Okay, let’s talk about the materials:

  • fabric
  • lining
  • cotton lawn / batiste / or cotton muslin
  • twill tape
  • fusible interfacing /or wigan
  • hair canvas
  • buttons

The teacher is Steffani Lincecum, who comes from the costume world and knows her thing around garments. I liked her ‘coaching’, understandable, easy to follow and very nice.

The first half of the making process is full of hand stitching! A LOT! And you know what? I found it very rewarding, because handstitching the hair canvas, the lapel and the under collar gives very good shape to your garment.

I used cotton fabric with a little bit of stretch.

So, you begin with cutting the pieces, making bound buttonhole, putting twill tape on the lapel, undercollar, handstitching like a million times, basting cotton muslin on your pieces and fusible interfacing or wigan on the bottom.

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Reinforcing the shoulder

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Handbasting on front

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Front – inside – outside (full of handstitches, twill tape)

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Bound buttonhole

 

So I felt that it’s going well, I’m getting it, it’s slowly have a shape.

I forgot to tell that I made a quick muslin, only a vest to see is it okay, and I compared the size to my other blazers and I felt okay, it’s gonna be all right. (I shortened the shoulder a little and adjusted to fit better the princess seam on the front).

And then, my fate reached me.

Steffani, so so sadly and I also read another blogger’s review about the class, forgot (or just ignored) the very- very hard process of setting the sleeves in. And I’m so sad, really.

I put on like 100 times the jacket, pinned, then basted, repinned, twisted, basted again, tried my left sleeve on. That bastard drapes unwell! Somehow there is a line and it’s like my sleeve collapses, or.. you know, it looks like there is a twist, no matter how hard I tried.

I started to setting the sleeve in last Thursday, and tried it since then, almost every night, and yesterday I said, it’s fine by me, I don’t care anymore and I just hope with time I’ll be better at sleeve setting.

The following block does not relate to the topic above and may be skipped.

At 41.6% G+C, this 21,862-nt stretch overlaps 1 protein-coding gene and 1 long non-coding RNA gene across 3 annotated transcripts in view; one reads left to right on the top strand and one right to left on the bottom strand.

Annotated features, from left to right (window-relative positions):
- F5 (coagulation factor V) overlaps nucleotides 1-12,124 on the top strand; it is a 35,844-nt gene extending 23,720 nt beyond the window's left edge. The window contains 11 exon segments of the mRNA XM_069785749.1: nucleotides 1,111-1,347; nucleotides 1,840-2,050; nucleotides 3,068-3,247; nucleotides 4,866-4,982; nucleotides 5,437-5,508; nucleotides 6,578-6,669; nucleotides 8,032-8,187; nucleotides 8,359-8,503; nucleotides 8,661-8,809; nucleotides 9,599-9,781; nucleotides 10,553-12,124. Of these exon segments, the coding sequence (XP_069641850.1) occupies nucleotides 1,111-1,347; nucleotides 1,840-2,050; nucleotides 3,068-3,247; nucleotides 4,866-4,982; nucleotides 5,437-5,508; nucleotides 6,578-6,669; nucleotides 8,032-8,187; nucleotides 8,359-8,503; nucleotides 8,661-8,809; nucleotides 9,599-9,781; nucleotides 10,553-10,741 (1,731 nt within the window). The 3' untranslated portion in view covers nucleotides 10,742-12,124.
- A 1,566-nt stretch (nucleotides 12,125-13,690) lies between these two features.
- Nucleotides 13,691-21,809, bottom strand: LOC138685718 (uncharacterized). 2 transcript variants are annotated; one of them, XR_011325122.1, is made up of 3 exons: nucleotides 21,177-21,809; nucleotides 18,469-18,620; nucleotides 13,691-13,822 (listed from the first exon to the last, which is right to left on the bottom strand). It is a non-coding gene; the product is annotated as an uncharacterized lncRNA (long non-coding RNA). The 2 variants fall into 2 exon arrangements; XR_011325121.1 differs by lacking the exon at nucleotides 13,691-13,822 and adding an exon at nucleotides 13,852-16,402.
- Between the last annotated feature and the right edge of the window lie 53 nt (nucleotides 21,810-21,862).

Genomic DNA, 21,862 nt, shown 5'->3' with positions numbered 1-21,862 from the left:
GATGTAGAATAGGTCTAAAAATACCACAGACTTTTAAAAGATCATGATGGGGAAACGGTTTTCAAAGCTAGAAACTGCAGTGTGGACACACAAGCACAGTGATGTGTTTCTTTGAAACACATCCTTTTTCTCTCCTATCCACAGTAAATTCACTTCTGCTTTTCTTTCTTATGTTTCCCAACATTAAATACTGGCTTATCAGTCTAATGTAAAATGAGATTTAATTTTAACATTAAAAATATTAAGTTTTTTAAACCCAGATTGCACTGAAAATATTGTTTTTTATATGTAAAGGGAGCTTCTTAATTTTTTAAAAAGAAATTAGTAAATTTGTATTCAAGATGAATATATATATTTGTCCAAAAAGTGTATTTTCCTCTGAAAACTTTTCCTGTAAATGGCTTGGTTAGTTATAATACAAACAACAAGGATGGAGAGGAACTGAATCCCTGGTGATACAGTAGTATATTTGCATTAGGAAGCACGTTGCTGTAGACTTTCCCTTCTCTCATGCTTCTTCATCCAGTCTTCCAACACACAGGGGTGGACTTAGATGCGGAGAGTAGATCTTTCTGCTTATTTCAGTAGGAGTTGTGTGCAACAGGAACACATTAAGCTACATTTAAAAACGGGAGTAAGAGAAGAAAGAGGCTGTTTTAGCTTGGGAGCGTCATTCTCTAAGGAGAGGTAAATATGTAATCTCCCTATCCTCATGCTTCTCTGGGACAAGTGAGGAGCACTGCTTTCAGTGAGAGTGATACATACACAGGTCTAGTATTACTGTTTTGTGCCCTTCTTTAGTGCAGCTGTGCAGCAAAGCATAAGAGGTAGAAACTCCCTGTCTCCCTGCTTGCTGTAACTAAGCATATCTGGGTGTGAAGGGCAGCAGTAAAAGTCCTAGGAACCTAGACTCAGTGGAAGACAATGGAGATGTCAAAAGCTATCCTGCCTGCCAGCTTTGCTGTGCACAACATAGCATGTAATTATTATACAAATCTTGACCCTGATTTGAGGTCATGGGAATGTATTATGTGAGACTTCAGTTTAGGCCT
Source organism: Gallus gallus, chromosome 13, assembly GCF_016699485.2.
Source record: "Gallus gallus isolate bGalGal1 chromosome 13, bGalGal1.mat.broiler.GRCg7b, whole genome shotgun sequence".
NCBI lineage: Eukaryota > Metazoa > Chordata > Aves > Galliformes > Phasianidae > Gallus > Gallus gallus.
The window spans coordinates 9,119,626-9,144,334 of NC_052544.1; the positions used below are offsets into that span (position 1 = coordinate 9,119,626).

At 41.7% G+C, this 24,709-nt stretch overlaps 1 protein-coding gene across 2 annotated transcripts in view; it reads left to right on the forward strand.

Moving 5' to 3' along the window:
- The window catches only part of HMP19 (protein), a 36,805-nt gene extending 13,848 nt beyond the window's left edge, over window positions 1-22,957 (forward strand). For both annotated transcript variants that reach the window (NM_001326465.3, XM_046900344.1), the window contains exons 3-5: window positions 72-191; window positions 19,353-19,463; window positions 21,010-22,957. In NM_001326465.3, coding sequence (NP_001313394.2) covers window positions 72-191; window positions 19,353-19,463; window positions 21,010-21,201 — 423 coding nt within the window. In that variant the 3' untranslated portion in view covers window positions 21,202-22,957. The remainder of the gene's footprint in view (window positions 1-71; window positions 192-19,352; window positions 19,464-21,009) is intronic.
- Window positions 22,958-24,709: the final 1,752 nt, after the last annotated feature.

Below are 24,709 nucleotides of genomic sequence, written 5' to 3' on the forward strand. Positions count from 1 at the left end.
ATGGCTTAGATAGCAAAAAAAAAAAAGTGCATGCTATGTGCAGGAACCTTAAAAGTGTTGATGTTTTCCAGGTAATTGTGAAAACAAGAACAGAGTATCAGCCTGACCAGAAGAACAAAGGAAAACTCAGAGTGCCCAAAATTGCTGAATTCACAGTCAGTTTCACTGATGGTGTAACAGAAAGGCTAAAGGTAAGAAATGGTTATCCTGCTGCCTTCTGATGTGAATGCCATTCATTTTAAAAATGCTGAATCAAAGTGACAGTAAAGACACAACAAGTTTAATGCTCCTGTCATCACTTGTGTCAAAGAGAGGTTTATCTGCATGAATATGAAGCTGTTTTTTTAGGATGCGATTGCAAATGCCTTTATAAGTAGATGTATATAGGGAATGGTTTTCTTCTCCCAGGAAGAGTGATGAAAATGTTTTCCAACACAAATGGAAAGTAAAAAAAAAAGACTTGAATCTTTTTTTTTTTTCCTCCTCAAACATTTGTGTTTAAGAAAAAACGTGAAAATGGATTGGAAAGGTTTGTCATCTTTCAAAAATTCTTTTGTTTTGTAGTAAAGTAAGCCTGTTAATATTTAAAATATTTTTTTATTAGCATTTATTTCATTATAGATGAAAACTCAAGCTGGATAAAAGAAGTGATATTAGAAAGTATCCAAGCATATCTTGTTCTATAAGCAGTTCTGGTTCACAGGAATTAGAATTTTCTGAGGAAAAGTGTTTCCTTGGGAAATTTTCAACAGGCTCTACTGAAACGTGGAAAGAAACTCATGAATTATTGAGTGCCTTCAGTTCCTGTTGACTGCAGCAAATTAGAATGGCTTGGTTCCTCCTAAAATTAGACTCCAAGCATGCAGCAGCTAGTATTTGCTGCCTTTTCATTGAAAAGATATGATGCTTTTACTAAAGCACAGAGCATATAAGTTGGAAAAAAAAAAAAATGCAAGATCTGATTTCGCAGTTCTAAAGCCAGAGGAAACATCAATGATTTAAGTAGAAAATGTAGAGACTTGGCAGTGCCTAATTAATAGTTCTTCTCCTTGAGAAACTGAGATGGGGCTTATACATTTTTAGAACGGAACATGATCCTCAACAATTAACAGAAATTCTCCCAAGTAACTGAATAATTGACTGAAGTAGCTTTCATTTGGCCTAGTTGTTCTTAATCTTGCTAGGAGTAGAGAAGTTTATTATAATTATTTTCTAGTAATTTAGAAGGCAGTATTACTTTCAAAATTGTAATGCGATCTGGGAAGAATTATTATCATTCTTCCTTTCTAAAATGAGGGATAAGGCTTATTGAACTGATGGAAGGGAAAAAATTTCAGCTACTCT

So as much as I like this class, I’m really devastated because the sleeve setting part is missing.

And the mider on the sleeve is a little bit confusing, too – one side is recorded very well, but the other side of the sleeve is getting midered more easily – and the camera doesn’t show where she folds, stitches and turns the fabric… hmph.

I know these issues are not issues for experienced seamstresses, but for me, they are issues.

Right now both sleeves are inserted, they are just not great. I’m working on the jacket for 1,5 weeks and I’m getting exhausted (I had to make a quick t-shirt during it, and also I’m wanting to try my first Lekala shirt pattern..), so I don’t know, it’s impossible to work so much constantly and you don’t know is it going to fit well? Or I would say it, I know it’s not gonna fit perfectly tailored but I have to keep working to gain experience and learn, and maybe next time make a better version.

So I’ll keep you updated, I need to sew together the lining and front facing, attach the two parts and then line the sleeves and some final touches… Right now I know I’m not gonna put packets on it, I don’t want to mix the pattern too much.

A photo, when it had only one sleeve:

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‘Bubblegum’ – stretch tulle bra sewing

I know that Beverly Johnson’s rule is that use fabric for bra cups with low to no stretch factor. I know that. But the desire to use that heavenly soft white tulle I used for this bodysuit was too strong… and after I’ve seen Sofía’s power bar tutorial, I wanted to practice a little bit.

I’m in a middle of bodice and darts alterations which went on my nerves, really, I barely had success with low cowl patternmaking and with empire bodice patternmaking – so I took a break with some bramaking.

So my basic idea was a non-foam, stretch tulle bra – tulle is the sexiest fabric in my opinion, especially the black one – but shame on me, my leftover elastics contained mostly non-black elastics so I decided I’ll give it a try at first the white one. Also I had only white lace to try out the power-bar.

So far Sofía’s tutorial is the best detailed tutorial on power-bars, I strongly suggest you to read it, it’s easy to follow and easy to make! This was my first try with power-bars. Also her inspirational pics are sooooo goood! I love the Calvin Klein bra, and next time I’m gonna try to make a black tulle + black lace version. (Also it’s hard to find decent black lace without stretch… the rigid ones are so tough to touch, I don’t like the feel of them.)

Okay, so, I definitely DON’T suggest you to use very stretchy tulle – I used it and the fit is horror. Let me tell you.

So I knew it was too stretchy that’s why I used two layers of tulle – both in the cups and in the wings. I used lace and tulle on the bridge, the lace stabilized the tulle. Okay, I used a self drafted pattern (the alteration of THIS and the almost same version of THIS).
But eventually the tulle stayed too sretchy and ruined my whole concept – it became way too big, and the problem is not with the cups, but the unerwire.

It lets the underwire to fall so far from my actual breast root on the sides it’s horrible. At the bottom I managed to make it OK, not the best but on the sides…. it’s like the underwire said goodbye to my boobies!

I love the look, I love the feel – I don’t like the placement of the underwire. And I wanted to use a much lower, opener wire but as you can guess the tulle had other plans…

Oh and of course I always mess up the sewing process of partial band bras – the method twists my mind and I always forget to attach the elastic on the band and bridge FIRST, not after I sewed the cups with them together…